In December 2016, Prime Minister Justin Trudeau committed to co-develop a new Arctic Policy Framework with Northerners, territorial and provincial governments, and First Nations, Inuit and Métis People. The new framework will replace Canada’s Northern Strategy and Statement on Canada’s Arctic Foreign Policy and develop a long-term vision for Canada’s role in the Arctic to 2030.
Identifying Common Ground: The Intersection between Canada’s Mining Sector and Aboriginal Communities
We are all aware of the many challenges facing the minerals sector today. These include securing access to lands for exploration and development, project financing, uncertainty of environmental and project approval processes, and gaining the trust and support of Aboriginal and other communities. Aboriginal communities are making progress in asserting their role in relationships with mineral companies to make their projects successful and in protecting the environment and ensuring long term benefits for youth and their families.
Over the last two years, two national conversations have been unfolding: reconciliation (as embodied in the ‘Calls to Action’ released by the Truth and Reconciliation Commission) and the federal review of environmental assessment (as embodied in the release of the Expert Panel report). Stratos has been privileged to be involved in several projects that lie at the intersection of these two conversations, trying to understand what regulation in an era of reconciliation could look like. This has included our work to:
Do you get excited about tackling complex challenges facing society today? Do you seek to influence economic sustainability, community engagement and the resilience of our environment? You can have this impact, at Stratos.
We have an exciting opening for a Consultant: www.stratos-sts.com/careers
If you have 3 – 5 years of experience in natural resource management or sustainability, and perhaps you have some consulting experience already, you may be a great fit.
When it comes to managing natural resources, word on the street is that Canada’s north is doing it right. While there is always room for improvement, generally, investors are finding relative certainty and efficiency in regulatory processes; there is consideration of public interest objectives; communities are being engaged in a meaningful way; and, Indigenous peoples’ knowledge and perspectives are being integrated into governance and decision-making.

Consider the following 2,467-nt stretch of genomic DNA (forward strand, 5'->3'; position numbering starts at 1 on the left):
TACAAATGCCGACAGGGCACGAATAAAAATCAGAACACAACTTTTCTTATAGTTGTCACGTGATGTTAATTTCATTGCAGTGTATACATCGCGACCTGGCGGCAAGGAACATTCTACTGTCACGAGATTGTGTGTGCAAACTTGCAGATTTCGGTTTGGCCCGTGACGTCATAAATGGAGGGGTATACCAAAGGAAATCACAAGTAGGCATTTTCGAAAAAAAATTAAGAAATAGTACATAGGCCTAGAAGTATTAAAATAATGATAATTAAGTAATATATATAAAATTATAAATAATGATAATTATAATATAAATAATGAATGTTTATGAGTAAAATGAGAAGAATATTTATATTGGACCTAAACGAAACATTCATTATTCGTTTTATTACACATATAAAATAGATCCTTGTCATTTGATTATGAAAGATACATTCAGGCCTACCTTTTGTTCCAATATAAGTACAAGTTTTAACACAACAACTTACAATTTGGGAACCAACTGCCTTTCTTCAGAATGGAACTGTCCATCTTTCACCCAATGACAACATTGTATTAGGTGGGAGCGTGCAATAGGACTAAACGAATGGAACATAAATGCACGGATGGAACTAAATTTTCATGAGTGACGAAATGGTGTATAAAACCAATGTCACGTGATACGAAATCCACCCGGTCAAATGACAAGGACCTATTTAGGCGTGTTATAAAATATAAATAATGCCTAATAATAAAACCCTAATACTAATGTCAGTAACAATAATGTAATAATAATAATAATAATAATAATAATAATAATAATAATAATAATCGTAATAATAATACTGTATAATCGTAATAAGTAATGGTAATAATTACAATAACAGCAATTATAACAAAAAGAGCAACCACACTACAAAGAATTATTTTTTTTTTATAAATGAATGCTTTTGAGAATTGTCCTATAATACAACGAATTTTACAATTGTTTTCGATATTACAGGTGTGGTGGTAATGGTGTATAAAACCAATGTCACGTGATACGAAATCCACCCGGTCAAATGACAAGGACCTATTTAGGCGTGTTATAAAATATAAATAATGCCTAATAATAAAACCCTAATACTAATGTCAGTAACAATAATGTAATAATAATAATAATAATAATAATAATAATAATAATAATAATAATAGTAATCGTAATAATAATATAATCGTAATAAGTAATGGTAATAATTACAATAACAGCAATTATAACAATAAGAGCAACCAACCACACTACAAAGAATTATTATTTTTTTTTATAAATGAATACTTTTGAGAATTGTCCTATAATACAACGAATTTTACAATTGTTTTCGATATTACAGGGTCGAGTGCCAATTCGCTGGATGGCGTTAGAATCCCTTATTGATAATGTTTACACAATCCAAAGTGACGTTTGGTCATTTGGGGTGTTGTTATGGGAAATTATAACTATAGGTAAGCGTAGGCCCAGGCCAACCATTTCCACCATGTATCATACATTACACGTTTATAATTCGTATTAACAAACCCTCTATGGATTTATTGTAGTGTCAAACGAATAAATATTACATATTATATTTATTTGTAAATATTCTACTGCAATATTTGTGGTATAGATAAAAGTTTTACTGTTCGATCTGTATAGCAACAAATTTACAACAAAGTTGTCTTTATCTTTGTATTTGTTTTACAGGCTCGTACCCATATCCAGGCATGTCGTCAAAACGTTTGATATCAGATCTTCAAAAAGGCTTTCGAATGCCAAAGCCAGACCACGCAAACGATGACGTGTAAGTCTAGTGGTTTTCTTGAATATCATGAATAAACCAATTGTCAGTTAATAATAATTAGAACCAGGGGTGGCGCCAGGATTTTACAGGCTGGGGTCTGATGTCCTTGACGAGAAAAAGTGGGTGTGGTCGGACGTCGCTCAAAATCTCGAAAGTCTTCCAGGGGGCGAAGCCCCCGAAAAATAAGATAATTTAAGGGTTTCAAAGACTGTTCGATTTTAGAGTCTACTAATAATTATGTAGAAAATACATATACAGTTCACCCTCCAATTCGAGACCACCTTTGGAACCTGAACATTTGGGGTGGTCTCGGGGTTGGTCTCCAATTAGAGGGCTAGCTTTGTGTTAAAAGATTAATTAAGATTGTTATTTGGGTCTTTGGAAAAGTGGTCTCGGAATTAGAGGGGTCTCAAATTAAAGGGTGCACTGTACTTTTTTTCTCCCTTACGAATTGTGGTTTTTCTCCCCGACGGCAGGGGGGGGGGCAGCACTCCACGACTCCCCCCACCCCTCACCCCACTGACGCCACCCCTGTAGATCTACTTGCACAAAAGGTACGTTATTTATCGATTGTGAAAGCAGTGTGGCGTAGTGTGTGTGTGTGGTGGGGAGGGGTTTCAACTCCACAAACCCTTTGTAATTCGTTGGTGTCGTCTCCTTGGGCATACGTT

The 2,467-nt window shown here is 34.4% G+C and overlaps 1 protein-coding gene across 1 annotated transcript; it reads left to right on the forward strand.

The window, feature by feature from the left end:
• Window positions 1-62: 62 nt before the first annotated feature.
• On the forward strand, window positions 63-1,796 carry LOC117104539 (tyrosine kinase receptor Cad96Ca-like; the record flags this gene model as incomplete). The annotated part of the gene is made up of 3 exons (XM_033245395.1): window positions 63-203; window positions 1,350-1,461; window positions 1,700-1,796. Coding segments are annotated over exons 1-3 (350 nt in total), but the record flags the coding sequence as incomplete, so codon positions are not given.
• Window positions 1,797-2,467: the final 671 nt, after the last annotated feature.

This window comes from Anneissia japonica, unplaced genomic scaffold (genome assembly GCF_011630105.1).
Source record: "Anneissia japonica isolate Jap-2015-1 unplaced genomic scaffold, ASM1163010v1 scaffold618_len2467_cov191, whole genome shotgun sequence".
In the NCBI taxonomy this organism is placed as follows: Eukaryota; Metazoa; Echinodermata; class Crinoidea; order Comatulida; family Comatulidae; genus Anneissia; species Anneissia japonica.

In the fall of 2016, Stratos was hired by a federal department to take stock of what has been working in the north and to identify opportunities for further improvement.
What Stratos found through its research were unique systems that are:
Stratos is not an engineering consultancy, but we do a lot of work with engineers and even have a few engineers on our team! A conversation that we have sometimes had at the office is the role of engineers in promoting sustainable natural resource development, and our perspectives on how that is or is not happening. Our curiosity and discussions around this topic brought us to the Engineering Change Lab, a group that is working to define the higher potential of the engineering profession and simultaneously identifying, testing and progressing initiatives to address the challenges that are holding back this potential.
Stratos is excited to be providing professional services to Fisheries and Oceans Canada’s (DFO) Integrated Oceans Management (IOM) and Marine Conservation Targets (MCT) programs.
In 2010, the Aichi Targets were established under the United Nations Convention on Biological Diversity (CBD). Under Target 11, Canada committed to conserve 10% of its coastal and marine areas through effectively managed networks of protected areas and other effective area-based conservation measures by 2020. This commitment was reconfirmed in 2015, and in 2016 the Minister of Fisheries, Oceans, and the Canadian Coast Guard announced an interim target of conserving 5% of Canada’s coastal and marine areas by 2017.
Stratos Contribution to the Federal Regulatory Review Process - Cross-Jurisdictional International Review of Energy Regulators
The Government of Canada is currently undertaking an important review of environmental and regulatory processes with a focus on:
Reviewing federal environmental assessment processes;
Modernizing the National Energy Board; and
Restoring lost protections and introducing modern safeguards to the Fisheries Act and the Navigation Protection Act.
This review has advanced through the work of two Parliamentary Committees and two Expert Panels. Consultation with Indigenous Peoples, key interests and the public has been an important aspect of the review process. All four of the Committee / Panel reports have been completed: